Ron Bruder founder and chair of EFE Foundation remarks, that there is a lot of frustration among Arab youth. The situation for them is undoubtedly an uphill struggle, different youth voices support this statement. Kefi Ghazi claimed “I was frustrated to see that even with my Master’s degree, it wasn’t possible for me to find a decent job, and that made me hate the county I am living in”. Despite graduating from the top of his class, he had spent three years looking for a job in his hometown of Tunis, Tunisia. He was not alone in his frustration. Over 42% of young Tunisians are unemployed -Tunisian National Institute of Statistics, 2014-, and across the Middle East & North Africa –MENA-, more than one in four youth is locked out of the labor market. For women in the region, the statistics are especially sobering: less than 1 in 5 is currently employed -OECD 2013-.
This figures show how desperate the circumstances are for the youth nowadays. Youth is in constant struggle for ensuring a prosperous future. They have a strong willing to develop their life in their homeland; avoiding going abroad for in a work hunt. According to a recent report by Beyt.com, the Middle East’s leading career site, 79% of Millennials in the Middle East say that the foremost challenge of their generation is finding a job. But it is the opportunities for youth employment that motivated Bruder to found ‘Education for Employment’ as a network of demand-driven job training and placement organizations. From decades of launching successful businesses in a wide range of industries, Bruder knew first-hand that access to skilled talent is crucial to economic success whether at the company or country level.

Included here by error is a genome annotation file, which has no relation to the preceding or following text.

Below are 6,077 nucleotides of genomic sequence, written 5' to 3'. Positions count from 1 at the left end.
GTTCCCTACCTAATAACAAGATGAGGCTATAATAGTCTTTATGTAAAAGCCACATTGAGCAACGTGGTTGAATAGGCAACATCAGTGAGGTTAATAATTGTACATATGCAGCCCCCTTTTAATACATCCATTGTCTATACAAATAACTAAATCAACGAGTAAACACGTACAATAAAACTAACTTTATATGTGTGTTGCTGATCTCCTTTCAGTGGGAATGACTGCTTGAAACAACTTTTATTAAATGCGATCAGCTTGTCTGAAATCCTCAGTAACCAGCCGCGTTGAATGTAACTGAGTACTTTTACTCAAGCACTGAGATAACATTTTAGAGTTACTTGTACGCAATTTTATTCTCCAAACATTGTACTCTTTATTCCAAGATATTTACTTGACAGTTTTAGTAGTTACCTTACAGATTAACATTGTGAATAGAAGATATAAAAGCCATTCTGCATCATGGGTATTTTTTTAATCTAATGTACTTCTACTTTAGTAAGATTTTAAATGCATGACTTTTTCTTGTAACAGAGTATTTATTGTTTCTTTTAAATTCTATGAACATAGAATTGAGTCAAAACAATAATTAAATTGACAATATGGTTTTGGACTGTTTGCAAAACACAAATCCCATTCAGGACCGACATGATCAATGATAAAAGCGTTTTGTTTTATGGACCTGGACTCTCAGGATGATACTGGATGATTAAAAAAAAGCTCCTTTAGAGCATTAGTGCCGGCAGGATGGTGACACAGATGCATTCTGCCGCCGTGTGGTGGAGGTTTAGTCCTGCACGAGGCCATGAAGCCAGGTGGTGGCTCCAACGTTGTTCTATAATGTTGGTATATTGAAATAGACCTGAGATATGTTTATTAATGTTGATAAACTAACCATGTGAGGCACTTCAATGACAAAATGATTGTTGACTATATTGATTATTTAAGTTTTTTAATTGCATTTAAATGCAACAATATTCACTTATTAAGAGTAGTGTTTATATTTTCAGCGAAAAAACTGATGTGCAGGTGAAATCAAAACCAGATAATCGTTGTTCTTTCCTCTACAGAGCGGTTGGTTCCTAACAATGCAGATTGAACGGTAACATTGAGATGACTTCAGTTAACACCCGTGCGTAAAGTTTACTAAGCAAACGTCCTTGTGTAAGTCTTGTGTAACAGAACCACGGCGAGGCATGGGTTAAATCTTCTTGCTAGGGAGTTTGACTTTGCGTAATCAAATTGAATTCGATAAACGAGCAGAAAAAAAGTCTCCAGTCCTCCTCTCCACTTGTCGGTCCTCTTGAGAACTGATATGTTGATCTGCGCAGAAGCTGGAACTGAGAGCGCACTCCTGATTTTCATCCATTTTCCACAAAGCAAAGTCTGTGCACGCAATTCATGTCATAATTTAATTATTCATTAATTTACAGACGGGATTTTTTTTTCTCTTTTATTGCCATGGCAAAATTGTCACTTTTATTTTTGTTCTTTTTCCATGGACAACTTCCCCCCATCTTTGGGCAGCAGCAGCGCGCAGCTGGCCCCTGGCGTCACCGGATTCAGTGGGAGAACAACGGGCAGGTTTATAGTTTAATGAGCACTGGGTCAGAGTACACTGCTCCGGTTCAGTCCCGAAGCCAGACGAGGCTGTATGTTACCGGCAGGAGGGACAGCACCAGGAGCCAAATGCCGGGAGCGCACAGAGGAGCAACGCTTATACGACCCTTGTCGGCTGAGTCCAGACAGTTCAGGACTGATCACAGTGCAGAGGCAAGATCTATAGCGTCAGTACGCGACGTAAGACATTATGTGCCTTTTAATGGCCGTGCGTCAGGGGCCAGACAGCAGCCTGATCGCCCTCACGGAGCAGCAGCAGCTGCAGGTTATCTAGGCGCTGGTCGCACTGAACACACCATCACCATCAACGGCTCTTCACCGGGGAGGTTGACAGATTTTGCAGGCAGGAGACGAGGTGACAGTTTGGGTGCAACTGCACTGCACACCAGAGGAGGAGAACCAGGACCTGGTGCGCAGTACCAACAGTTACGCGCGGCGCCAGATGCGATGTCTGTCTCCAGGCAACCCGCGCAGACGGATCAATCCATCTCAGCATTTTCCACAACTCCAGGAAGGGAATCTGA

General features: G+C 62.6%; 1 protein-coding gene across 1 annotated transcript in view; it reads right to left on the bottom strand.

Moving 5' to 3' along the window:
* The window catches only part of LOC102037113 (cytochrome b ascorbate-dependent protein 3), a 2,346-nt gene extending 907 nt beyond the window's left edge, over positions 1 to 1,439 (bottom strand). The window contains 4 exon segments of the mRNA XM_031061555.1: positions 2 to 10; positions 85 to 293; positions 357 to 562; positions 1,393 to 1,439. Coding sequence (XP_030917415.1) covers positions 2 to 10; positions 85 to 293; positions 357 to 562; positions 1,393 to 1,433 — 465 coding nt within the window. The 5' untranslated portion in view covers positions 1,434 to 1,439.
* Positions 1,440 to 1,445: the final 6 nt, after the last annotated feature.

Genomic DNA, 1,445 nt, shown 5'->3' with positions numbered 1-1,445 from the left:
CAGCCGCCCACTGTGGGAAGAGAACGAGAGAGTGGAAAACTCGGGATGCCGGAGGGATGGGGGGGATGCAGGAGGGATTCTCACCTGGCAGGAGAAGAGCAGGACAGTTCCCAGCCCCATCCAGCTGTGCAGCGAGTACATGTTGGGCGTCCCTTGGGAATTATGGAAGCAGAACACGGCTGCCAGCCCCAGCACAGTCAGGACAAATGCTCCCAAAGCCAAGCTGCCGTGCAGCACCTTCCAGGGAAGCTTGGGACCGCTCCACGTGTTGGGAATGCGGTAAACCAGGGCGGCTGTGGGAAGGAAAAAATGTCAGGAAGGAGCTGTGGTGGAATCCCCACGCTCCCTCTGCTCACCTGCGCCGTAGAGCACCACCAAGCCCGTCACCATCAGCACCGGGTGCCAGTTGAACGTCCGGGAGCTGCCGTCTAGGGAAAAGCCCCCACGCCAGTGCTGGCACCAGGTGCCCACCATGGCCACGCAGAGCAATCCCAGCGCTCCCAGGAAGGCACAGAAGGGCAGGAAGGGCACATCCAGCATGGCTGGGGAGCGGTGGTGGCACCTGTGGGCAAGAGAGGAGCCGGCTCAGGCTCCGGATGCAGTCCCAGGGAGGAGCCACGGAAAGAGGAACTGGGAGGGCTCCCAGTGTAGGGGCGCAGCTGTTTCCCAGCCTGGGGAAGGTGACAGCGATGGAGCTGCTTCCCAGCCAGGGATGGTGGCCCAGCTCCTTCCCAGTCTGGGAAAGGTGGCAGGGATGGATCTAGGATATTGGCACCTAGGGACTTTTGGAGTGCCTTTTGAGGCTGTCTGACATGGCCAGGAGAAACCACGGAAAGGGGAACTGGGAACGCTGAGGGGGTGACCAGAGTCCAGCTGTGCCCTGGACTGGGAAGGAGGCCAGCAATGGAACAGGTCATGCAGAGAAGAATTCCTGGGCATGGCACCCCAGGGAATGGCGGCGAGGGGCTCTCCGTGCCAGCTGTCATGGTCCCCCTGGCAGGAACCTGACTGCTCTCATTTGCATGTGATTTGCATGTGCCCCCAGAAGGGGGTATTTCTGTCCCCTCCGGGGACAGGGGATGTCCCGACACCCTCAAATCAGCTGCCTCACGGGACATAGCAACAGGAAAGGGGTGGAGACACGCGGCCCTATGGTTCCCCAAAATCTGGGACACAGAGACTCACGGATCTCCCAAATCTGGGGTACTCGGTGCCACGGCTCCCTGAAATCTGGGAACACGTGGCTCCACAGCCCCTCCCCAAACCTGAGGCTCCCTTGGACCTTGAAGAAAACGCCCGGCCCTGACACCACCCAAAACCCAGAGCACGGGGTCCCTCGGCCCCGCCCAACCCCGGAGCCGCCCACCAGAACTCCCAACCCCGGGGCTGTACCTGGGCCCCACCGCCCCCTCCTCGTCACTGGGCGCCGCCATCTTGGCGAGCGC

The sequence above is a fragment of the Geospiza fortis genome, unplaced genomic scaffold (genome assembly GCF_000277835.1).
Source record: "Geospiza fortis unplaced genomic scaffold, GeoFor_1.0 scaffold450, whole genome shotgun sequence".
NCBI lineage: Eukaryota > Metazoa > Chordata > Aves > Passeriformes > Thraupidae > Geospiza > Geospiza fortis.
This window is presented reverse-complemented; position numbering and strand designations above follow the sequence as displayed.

ICT, field of employment
Furthermore, MENA region’s improved legal and regulatory system, better broadband infrastructure and a rapid uptick in digital adoption have made information and communication technology -ICT- one of the most promising fields for job creation in the near-term. If the current pace of industry growth continues, it could generate nearly 4.4 million jobs over the next five years -Strategy&, 2012-. Along with burgeoning high-speed Internet connectivity, MENA boasts a relatively large population of youth with basic English or French skills, making it a promising location for IT and Business Process outsourcing. Women stand to become the most significant beneficiaries of such growth, as ICT is one of the top sectors employing women in MENA. Online work platforms such as Nabbesh.com have emerged, providing flexibility to workers with family commitments and enabling women to work from home where cultural sensitivities might otherwise prevent them from participating in the labor force.
Last but not least, ‘Challenges and Opportunities for Youth Employment in MENA’ information points out, the potential for significant job creation extends beyond retail and technology into such diverse fields as agriculture, automotive, health and tourism. The scale of the Arab youth unemployment challenge eclipses the independent activities of any one set of actors; hence concerted efforts are required at the local, regional and international levels, and across the public and private sectors. Therefore one thing is clear: youth employment is in urgent need in this region. The governments should take an advantage of the rich resources they own, both human and natural. They must invest in their national markets to boost employment among the youth and try to avoid as much as possible the drain brain.